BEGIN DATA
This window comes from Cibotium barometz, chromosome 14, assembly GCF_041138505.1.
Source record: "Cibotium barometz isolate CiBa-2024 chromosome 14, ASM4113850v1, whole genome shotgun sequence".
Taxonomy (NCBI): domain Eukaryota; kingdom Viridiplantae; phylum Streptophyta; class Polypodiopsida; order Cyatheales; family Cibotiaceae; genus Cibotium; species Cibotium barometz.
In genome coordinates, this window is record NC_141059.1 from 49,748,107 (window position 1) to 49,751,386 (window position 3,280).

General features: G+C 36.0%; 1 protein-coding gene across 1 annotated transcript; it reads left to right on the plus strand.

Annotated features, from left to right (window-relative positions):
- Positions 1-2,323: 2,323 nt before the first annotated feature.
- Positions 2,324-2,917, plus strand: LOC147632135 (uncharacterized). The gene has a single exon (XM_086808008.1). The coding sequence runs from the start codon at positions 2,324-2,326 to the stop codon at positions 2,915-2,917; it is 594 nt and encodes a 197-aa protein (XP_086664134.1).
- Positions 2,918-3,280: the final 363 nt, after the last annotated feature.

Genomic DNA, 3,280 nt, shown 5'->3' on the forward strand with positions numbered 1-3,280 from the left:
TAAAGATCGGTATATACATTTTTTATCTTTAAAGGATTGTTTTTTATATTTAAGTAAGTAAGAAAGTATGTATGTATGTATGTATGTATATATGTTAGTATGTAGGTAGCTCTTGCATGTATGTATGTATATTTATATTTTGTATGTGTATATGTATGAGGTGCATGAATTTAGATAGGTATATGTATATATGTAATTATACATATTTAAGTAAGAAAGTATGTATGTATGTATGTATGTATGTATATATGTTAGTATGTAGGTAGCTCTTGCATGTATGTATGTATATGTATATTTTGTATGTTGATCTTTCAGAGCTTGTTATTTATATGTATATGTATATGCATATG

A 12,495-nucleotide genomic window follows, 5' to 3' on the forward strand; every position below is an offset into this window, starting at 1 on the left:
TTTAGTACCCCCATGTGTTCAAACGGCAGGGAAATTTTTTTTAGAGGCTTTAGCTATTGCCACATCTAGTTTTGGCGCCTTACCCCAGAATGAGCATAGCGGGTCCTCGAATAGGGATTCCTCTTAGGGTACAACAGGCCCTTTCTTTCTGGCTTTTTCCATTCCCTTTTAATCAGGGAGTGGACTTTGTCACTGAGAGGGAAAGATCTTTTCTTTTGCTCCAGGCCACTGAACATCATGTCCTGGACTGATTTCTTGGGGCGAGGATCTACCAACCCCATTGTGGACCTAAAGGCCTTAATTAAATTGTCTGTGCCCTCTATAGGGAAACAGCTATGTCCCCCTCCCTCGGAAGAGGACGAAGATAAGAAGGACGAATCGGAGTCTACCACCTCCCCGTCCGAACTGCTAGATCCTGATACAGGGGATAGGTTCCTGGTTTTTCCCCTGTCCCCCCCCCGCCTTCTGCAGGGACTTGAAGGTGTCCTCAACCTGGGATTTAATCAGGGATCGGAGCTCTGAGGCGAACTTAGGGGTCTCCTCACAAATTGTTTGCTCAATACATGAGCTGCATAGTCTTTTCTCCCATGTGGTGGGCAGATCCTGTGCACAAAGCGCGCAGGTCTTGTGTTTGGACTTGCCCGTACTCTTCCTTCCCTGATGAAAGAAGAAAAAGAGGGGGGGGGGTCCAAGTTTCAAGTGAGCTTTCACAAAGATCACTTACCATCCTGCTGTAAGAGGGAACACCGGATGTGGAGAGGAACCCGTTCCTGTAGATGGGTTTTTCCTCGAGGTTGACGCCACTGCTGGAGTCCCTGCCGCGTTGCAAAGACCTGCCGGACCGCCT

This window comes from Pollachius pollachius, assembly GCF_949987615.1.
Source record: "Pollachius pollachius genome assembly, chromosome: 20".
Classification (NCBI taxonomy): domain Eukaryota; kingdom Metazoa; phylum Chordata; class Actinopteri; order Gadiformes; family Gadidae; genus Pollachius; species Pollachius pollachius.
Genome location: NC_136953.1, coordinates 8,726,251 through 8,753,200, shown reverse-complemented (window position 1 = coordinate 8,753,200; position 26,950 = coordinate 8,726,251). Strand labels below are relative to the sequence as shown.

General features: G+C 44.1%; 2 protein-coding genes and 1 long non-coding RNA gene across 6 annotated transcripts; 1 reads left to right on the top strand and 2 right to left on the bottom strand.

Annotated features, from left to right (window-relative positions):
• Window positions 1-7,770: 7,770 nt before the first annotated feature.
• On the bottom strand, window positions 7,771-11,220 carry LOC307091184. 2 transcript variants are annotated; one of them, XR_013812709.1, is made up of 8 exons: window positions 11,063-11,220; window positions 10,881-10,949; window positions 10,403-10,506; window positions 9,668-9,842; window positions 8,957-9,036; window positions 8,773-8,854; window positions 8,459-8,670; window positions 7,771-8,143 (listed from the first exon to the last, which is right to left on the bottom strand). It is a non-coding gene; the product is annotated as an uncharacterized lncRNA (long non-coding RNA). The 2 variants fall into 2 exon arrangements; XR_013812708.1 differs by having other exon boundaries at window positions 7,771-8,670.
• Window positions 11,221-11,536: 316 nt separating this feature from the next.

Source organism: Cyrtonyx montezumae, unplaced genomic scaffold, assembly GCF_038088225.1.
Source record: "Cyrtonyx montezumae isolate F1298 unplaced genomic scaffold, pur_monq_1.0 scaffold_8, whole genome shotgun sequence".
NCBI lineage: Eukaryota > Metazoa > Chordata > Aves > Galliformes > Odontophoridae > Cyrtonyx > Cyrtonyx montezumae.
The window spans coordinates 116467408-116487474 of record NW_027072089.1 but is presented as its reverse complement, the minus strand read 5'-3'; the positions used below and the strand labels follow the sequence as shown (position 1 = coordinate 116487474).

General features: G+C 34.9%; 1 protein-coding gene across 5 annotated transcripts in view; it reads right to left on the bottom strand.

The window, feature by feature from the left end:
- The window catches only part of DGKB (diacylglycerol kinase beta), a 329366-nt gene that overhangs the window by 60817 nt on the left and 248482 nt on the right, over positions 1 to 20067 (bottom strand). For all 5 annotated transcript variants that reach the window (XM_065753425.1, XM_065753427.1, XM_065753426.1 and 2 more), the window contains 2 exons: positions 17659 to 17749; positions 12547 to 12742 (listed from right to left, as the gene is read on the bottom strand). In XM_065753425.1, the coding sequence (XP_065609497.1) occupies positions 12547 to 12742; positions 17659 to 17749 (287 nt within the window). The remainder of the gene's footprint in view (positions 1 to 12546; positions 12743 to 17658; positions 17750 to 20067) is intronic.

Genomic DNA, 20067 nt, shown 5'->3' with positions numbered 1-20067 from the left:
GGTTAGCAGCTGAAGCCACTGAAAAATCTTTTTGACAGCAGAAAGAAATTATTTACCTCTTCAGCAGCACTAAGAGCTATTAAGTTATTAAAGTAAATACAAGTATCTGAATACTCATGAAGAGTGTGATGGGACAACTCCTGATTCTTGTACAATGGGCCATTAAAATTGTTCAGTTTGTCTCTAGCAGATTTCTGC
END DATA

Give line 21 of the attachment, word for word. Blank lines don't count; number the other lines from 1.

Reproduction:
• On the bottom strand, window positions 7,771-11,220 carry LOC307091184. 2 transcript variants are annotated; one of them, XR_013812709.1, is made up of 8 exons: window positions 11,063-11,220; window positions 10,881-10,949; window positions 10,403-10,506; window positions 9,668-9,842; window positions 8,957-9,036; window positions 8,773-8,854; window positions 8,459-8,670; window positions 7,771-8,143 (listed from the first exon to the last, which is right to left on the bottom strand). It is a non-coding gene; the product is annotated as an uncharacterized lncRNA (long non-coding RNA). The 2 variants fall into 2 exon arrangements; XR_013812708.1 differs by having other exon boundaries at window positions 7,771-8,670.